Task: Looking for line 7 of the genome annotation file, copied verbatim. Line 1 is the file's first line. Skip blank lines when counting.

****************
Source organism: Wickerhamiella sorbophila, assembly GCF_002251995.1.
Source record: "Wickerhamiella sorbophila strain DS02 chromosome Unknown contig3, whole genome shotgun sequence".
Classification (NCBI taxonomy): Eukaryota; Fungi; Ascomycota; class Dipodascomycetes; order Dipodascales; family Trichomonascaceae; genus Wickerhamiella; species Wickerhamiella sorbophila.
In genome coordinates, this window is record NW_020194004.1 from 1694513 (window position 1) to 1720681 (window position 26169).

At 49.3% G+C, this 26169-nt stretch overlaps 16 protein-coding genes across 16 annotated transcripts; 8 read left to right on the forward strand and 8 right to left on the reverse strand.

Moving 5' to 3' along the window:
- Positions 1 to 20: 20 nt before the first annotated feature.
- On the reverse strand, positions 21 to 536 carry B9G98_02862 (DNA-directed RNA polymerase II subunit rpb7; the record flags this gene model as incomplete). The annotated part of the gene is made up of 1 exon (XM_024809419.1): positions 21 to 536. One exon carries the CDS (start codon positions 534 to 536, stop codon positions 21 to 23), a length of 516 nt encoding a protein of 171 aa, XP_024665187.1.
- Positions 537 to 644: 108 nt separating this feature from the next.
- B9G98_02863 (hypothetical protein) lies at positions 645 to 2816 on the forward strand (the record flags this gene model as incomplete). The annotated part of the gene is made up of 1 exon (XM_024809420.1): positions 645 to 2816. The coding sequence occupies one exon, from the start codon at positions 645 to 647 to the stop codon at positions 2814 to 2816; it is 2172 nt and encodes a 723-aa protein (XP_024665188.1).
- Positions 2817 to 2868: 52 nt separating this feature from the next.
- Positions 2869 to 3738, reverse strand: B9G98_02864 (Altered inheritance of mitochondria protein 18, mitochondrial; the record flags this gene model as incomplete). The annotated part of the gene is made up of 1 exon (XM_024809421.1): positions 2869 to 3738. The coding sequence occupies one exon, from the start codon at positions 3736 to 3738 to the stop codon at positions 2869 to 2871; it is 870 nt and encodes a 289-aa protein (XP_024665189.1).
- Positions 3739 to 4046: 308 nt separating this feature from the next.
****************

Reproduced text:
- Positions 1 to 20: 20 nt before the first annotated feature.